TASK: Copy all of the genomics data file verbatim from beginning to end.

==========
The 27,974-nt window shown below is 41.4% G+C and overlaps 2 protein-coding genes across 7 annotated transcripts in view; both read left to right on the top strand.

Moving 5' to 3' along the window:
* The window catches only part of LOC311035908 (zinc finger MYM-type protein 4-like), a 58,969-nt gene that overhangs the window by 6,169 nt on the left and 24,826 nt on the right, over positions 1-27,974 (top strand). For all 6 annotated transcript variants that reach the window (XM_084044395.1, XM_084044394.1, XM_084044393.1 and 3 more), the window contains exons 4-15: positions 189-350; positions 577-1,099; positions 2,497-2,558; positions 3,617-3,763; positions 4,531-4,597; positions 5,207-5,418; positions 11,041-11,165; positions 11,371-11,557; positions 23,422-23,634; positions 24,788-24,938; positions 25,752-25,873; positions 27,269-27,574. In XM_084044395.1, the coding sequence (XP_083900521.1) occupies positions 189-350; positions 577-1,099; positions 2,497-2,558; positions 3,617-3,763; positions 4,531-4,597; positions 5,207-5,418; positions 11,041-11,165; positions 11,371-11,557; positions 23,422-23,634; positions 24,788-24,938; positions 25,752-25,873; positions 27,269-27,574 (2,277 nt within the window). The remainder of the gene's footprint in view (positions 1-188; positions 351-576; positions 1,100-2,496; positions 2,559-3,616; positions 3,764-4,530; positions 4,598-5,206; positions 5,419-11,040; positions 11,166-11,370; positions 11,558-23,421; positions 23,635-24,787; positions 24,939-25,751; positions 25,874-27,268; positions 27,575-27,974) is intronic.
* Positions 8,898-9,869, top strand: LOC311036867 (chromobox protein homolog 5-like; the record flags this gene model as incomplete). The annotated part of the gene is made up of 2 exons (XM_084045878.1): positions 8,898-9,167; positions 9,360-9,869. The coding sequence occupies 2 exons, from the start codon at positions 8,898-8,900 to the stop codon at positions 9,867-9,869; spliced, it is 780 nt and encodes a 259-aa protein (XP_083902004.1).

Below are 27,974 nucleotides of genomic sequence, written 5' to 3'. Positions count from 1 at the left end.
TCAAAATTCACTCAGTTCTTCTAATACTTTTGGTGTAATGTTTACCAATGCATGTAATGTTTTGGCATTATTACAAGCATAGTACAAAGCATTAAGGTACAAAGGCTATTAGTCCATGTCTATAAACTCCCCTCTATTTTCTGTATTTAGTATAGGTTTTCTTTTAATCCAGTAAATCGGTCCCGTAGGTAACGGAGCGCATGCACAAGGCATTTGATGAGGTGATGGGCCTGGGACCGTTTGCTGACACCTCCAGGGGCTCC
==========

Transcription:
The 27,974-nt window shown below is 41.4% G+C and overlaps 2 protein-coding genes across 7 annotated transcripts in view; both read left to right on the top strand.

Moving 5' to 3' along the window:
* The window catches only part of LOC311035908 (zinc finger MYM-type protein 4-like), a 58,969-nt gene that overhangs the window by 6,169 nt on the left and 24,826 nt on the right, over positions 1-27,974 (top strand). For all 6 annotated transcript variants that reach the window (XM_084044395.1, XM_084044394.1, XM_084044393.1 and 3 more), the window contains exons 4-15: positions 189-350; positions 577-1,099; positions 2,497-2,558; positions 3,617-3,763; positions 4,531-4,597; positions 5,207-5,418; positions 11,041-11,165; positions 11,371-11,557; positions 23,422-23,634; positions 24,788-24,938; positions 25,752-25,873; positions 27,269-27,574. In XM_084044395.1, the coding sequence (XP_083900521.1) occupies positions 189-350; positions 577-1,099; positions 2,497-2,558; positions 3,617-3,763; positions 4,531-4,597; positions 5,207-5,418; positions 11,041-11,165; positions 11,371-11,557; positions 23,422-23,634; positions 24,788-24,938; positions 25,752-25,873; positions 27,269-27,574 (2,277 nt within the window). The remainder of the gene's footprint in view (positions 1-188; positions 351-576; positions 1,100-2,496; positions 2,559-3,616; positions 3,764-4,530; positions 4,598-5,206; positions 5,419-11,040; positions 11,166-11,370; positions 11,558-23,421; positions 23,635-24,787; positions 24,939-25,751; positions 25,874-27,268; positions 27,575-27,974) is intronic.
* Positions 8,898-9,869, top strand: LOC311036867 (chromobox protein homolog 5-like; the record flags this gene model as incomplete). The annotated part of the gene is made up of 2 exons (XM_084045878.1): positions 8,898-9,167; positions 9,360-9,869. The coding sequence occupies 2 exons, from the start codon at positions 8,898-8,900 to the stop codon at positions 9,867-9,869; spliced, it is 780 nt and encodes a 259-aa protein (XP_083902004.1).

Below are 27,974 nucleotides of genomic sequence, written 5' to 3'. Positions count from 1 at the left end.
TCAAAATTCACTCAGTTCTTCTAATACTTTTGGTGTAATGTTTACCAATGCATGTAATGTTTTGGCATTATTACAAGCATAGTACAAAGCATTAAGGTACAAAGGCTATTAGTCCATGTCTATAAACTCCCCTCTATTTTCTGTATTTAGTATAGGTTTTCTTTTAATCCAGTAAATCGGTCCCGTAGGTAACGGAGCGCATGCACAAGGCATTTGATGAGGTGATGGGCCTGGGACCGTTTGCTGACACCTCCAGGGGCTCC